Maybe you were just driving down the road, listening to your favorite music on the radio, when another car T-boned you out of nowhere at an intersection.
Or you were riding your bicycle through the neighborhood on a beautiful sunny afternoon when an angry dog appears from nowhere, grabbing your leg in his jaws as the impact knocks your bike to the pavement.
Regardless of the type of accident and injuries, you know that someone is responsible for your medical bills and compensation for your suffering. You will need to contact your personal injury lawyer as soon as possible to begin the investigation and claims process, and you are wondering what is is going to happen next.
Although every case is different, we have outlined the typical stages of a personal injury lawsuit below.
1. An Injury Caused by Another’s Negligence
Every personal injury case begins with an injury of some kind that is caused by another person’s or company’s negligence, carelessness, or intentional actions. If there is an injury that is someone else’s fault, there are monetary damages, and if there is a source of recovery to collect from (the defendant’s insurance or assets), you probably have a valid case.
2. Finding a SC Personal Injury Lawyer
Any person is permitted to represent themselves in court, but most people do not. The law, procedures, and court rules are complicated enough that, if you want to win your case, you are most likely going to need an attorney who is experienced in auto accidents and other types of personal injury law.
Talk to several attorneys when possible, seek referrals from family and friends, and do your own research online before choosing an attorney that you are comfortable with and who you trust to handle your case for you.
3. Demand and Negotiations
In some cases, before filing suit, your attorney will send a demand letter once all of the evidence has been gathered and you have completed treatment. In most of these cases, even when liability is clear, the defendant’s insurance company will continue through the discovery process before seriously negotiating.
In other cases, your attorney will begin by filing a Complaint in the Court of Common Pleas or the federal court depending on which court has jurisdiction.
The Complaint filed by your attorney will briefly describe your causes of action and the facts that support each cause of action. Although it must state sufficient facts to support a cause of action (i.e. negligence, gross negligence, wrongful death), it should not contain any unnecessary or extra facts – remember that anything you put into your Complaint may be considered an admission by you in court.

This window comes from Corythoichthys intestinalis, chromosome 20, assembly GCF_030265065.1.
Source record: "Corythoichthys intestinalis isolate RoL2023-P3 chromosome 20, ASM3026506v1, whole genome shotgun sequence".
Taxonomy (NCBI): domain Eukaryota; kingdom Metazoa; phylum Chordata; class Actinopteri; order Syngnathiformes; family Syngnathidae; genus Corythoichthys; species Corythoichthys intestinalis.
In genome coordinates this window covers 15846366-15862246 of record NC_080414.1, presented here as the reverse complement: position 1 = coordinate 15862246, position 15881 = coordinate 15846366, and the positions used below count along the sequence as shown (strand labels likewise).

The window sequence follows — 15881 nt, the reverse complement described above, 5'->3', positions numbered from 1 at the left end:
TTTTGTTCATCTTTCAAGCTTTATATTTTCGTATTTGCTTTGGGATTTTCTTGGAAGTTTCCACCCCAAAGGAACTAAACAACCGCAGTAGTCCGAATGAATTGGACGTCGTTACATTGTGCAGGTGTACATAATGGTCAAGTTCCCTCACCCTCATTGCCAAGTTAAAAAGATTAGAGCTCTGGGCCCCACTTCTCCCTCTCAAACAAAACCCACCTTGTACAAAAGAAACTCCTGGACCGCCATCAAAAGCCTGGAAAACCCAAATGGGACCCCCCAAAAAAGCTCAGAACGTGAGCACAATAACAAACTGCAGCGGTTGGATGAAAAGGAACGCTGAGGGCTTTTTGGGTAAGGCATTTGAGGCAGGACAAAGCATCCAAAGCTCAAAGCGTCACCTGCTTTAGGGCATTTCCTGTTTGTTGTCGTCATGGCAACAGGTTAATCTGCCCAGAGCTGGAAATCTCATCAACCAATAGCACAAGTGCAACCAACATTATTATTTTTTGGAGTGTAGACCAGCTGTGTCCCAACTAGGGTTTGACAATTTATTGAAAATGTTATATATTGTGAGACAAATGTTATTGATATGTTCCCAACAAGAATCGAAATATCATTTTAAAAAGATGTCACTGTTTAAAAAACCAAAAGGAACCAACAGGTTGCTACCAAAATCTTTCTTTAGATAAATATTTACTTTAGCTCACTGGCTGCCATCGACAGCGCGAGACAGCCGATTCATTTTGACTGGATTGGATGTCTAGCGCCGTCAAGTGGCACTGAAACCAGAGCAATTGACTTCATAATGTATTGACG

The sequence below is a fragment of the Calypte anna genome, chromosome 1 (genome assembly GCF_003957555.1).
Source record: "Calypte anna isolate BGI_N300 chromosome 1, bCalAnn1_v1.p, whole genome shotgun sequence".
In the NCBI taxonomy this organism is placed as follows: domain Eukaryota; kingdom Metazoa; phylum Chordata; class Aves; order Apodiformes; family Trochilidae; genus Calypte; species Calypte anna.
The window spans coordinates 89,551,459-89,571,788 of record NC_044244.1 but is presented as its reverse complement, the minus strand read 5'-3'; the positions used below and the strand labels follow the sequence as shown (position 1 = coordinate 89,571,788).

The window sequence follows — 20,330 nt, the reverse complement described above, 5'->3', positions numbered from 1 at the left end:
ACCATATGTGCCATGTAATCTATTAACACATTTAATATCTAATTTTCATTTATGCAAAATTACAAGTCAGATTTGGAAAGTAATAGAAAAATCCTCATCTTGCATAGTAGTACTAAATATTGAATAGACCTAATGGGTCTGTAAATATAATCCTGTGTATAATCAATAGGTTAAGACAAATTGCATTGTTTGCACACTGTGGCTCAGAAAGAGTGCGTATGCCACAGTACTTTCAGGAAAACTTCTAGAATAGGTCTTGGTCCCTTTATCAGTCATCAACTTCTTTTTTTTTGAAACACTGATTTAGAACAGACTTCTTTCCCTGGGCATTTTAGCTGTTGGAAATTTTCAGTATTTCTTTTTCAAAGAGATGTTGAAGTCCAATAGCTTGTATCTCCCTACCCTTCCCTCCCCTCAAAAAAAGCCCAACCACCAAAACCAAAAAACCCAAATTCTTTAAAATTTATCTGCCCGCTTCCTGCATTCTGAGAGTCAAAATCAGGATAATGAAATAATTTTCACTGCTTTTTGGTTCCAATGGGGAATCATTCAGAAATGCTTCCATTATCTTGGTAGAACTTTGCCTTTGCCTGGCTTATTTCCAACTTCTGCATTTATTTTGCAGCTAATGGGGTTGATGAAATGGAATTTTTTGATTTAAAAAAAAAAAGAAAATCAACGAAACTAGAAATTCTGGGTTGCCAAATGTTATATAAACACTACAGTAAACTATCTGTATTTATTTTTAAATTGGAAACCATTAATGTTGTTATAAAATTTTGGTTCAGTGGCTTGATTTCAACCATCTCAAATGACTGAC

Once the Complaint has been served on the Defendant(s), they have 30 days to respond with a formal Answer unless they request an extension. In most cases, the defendant will be represented by an attorney provided by their insurance company.
The discovery process is where both sides exchange their relevant evidence and witness information.
Information is gathered from the other side through:
- Requests to Produce – discovery requests that ask for the production of documents, videos, recordings, and other evidence that is relevant to the claims or defenses;
- Interrogatories – questions that the other side must answer in writing;
- Requests to Admit – you can ask the other side to admit certain facts or events that will help to prove your case; and
- Depositions – in most cases, your attorney and the defendant’s attorney will want to question all critical witnesses (including you) under oath with a court reporter present.
The discovery process continues until settlement or the trial of the case. Each side is under an ongoing obligation to produce relevant evidence as it is discovered or as it becomes available.
Your case can be settled at any time. In some cases, it may be settled early – even before filing the Complaint. Your case could settle during the discovery process, during mediation prior to trial, or even in the middle of a trial.
Usually the defense attorneys will not settle a case until they have completed discovery and taken all depositions, but every case is different.
8. Trial and Appeal
If the defendant or insurance company does not agree to pay full compensation for your injuries, your case may go to trial and a jury will decide whether to hold them accountable.
The judge will decide issues like summary judgment motions (motions to dismiss your case) brought by the defense lawyers, other pretrial motions, and objections made during the trial. A jury will ultimately decide whether the defendant is liable and how much they should pay, however.
At the end of the trial, the losing side can file an appeal based on the court’s rulings during the trial – this means that, when your case goes to trial, even if you win the trial, it could take many more years before you get paid. Most cases will be appealed to the Court of Appeals, and then another appeal to the Supreme Court may follow.
Depending on the issues on appeal and how the appellate courts rule, the decisions could be final after the appeal or you may have to retry your case again.
Are you thinking of bringing a lawsuit?
Seeing a personal injury claim through from beginning to end can be a complex, drawn out, and exhausting process.
It is critical that you hire an experienced attorney as soon as possible who can help you. Call Coastal Law, LLC’s Myrtle Beach personal injury attorneys at (843) 488-5000 or complete our online form to set up a consultation.